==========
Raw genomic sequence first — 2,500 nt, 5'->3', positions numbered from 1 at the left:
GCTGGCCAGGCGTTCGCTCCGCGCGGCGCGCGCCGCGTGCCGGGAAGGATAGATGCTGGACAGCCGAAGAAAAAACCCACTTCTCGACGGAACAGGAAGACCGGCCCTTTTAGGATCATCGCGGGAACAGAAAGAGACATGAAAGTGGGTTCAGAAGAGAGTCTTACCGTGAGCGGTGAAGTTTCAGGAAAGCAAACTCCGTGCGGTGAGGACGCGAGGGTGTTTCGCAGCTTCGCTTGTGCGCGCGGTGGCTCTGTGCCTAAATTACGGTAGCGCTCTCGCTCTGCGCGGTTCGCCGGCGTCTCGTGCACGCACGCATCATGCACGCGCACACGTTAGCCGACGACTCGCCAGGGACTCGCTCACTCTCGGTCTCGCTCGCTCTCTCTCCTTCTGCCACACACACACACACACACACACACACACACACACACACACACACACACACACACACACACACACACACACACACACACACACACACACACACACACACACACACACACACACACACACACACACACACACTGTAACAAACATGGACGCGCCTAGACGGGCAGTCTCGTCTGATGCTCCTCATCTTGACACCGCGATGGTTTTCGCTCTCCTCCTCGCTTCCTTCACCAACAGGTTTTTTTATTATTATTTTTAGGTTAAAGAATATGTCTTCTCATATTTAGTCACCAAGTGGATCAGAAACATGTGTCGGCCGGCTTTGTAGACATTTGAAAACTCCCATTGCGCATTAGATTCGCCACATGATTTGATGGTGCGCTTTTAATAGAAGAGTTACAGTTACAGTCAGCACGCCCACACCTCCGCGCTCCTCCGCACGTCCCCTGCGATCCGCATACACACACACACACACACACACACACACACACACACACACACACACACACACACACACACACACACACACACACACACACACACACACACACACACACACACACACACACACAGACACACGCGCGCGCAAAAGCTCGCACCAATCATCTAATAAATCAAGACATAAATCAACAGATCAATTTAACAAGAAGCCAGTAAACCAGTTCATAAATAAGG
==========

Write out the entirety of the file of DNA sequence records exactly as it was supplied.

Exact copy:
Raw genomic sequence first — 2,500 nt, 5'->3', positions numbered from 1 at the left:
GCTGGCCAGGCGTTCGCTCCGCGCGGCGCGCGCCGCGTGCCGGGAAGGATAGATGCTGGACAGCCGAAGAAAAAACCCACTTCTCGACGGAACAGGAAGACCGGCCCTTTTAGGATCATCGCGGGAACAGAAAGAGACATGAAAGTGGGTTCAGAAGAGAGTCTTACCGTGAGCGGTGAAGTTTCAGGAAAGCAAACTCCGTGCGGTGAGGACGCGAGGGTGTTTCGCAGCTTCGCTTGTGCGCGCGGTGGCTCTGTGCCTAAATTACGGTAGCGCTCTCGCTCTGCGCGGTTCGCCGGCGTCTCGTGCACGCACGCATCATGCACGCGCACACGTTAGCCGACGACTCGCCAGGGACTCGCTCACTCTCGGTCTCGCTCGCTCTCTCTCCTTCTGCCACACACACACACACACACACACACACACACACACACACACACACACACACACACACACACACACACACACACACACACACACACACACACACACACACACACACACACACACACACACACACACACACACTGTAACAAACATGGACGCGCCTAGACGGGCAGTCTCGTCTGATGCTCCTCATCTTGACACCGCGATGGTTTTCGCTCTCCTCCTCGCTTCCTTCACCAACAGGTTTTTTTATTATTATTTTTAGGTTAAAGAATATGTCTTCTCATATTTAGTCACCAAGTGGATCAGAAACATGTGTCGGCCGGCTTTGTAGACATTTGAAAACTCCCATTGCGCATTAGATTCGCCACATGATTTGATGGTGCGCTTTTAATAGAAGAGTTACAGTTACAGTCAGCACGCCCACACCTCCGCGCTCCTCCGCACGTCCCCTGCGATCCGCATACACACACACACACACACACACACACACACACACACACACACACACACACACACACACACACACACACACACACACACACACACACACACACACACACACACACACACACACAGACACACGCGCGCGCAAAAGCTCGCACCAATCATCTAATAAATCAAGACATAAATCAACAGATCAATTTAACAAGAAGCCAGTAAACCAGTTCATAAATAAGG